Reye's syndrome revisited

BMJ 2002; 324 doi: https://doi.org/10.1136/bmj.324.7336.546 (Published 02 March 2002) Cite this as: BMJ 2002;324:546

Outdated concept of Reye's syndrome was used

  1. M Casteels-Van Daele, professor emeritus general paediatrics and paediatric oncology,
  2. C Wouters, professor general paediatrics and paediatric rheumatology,
  3. C Van Geet, professor general paediatrics and paediatric haematology
  1. Department of Paediatrics, University Hospital Gasthuisberg, Catholic University of Leuven, B-3000 Leuven, Belgium
  2. Royal Belfast Hospital for Sick Children, Belfast BT12 6BE
  3. Department of Child Health, Queen's University of Belfast, Belfast BT12 6BE

    EDITOR—The paper by McGovern et al is based on a non-specific definition and an outdated concept of Reye's syndrome in spite of recent convincing data relating to this issue.1 Reye's syndrome is no longer a specific clinicopathological entity but a descriptive term covering a group of heterogeneous disorders of infectious, metabolic, or toxic aetiology.2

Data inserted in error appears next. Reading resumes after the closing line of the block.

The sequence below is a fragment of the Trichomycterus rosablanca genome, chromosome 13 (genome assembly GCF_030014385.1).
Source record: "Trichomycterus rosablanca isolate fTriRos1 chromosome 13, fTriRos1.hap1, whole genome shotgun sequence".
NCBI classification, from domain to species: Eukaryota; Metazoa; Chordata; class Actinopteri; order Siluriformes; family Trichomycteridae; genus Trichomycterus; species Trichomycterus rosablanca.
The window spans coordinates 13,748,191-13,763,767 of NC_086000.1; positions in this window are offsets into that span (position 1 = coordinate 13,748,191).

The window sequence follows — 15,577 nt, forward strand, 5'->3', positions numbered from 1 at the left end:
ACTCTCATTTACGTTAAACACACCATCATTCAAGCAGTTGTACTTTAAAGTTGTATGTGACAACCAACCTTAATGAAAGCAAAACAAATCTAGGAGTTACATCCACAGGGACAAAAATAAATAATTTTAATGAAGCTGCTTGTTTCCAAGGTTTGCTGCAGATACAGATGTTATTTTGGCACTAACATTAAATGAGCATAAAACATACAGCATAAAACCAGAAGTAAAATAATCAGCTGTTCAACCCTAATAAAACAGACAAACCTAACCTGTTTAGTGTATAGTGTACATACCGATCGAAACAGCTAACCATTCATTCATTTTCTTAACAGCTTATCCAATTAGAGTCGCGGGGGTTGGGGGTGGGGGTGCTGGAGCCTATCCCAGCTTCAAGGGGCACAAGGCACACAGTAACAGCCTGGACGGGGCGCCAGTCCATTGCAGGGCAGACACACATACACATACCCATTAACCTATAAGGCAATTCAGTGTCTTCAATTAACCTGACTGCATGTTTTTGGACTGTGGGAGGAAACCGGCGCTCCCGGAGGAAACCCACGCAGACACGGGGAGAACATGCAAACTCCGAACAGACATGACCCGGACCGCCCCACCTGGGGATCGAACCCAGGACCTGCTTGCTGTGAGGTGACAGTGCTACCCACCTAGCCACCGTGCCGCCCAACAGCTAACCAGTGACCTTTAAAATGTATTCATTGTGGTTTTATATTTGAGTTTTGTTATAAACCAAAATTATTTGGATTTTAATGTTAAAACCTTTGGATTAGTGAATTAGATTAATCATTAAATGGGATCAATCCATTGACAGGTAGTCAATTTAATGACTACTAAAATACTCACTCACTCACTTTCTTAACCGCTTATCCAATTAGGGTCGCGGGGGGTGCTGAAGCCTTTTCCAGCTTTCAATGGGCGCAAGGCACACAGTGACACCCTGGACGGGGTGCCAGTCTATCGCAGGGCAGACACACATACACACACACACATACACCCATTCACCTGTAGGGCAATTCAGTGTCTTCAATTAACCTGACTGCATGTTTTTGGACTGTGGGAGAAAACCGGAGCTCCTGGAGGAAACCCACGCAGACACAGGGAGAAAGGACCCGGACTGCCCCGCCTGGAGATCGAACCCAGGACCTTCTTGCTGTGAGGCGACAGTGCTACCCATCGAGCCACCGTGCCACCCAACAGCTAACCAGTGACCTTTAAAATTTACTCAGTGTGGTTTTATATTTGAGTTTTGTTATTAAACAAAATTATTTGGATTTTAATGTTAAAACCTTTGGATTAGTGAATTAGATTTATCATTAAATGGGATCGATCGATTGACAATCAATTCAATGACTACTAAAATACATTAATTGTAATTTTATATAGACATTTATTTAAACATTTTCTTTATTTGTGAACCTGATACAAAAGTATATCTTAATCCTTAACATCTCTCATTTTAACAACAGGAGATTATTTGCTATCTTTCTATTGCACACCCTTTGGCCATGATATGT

All symptoms in the first case, including the neurological complications, can be explained by the influenza A infection.2 Moreover, the confusion lasting for only 48 hours might have been the result of using antiemetics in a patient who had been vomiting almost hourly for 24 hours.2 Urine toxicology screening does not exclude this additional complication.

    In the second case, exhaustive virological investigations and liver biopsy were not performed, and the metabolic screening is incomplete. In both patients the diagnosis of Reye's syndrome is therefore put forward—in the best case—by default.

    We are surprised that McGovern et al ignore the misleading biases in the epidemiological studies suggesting a …

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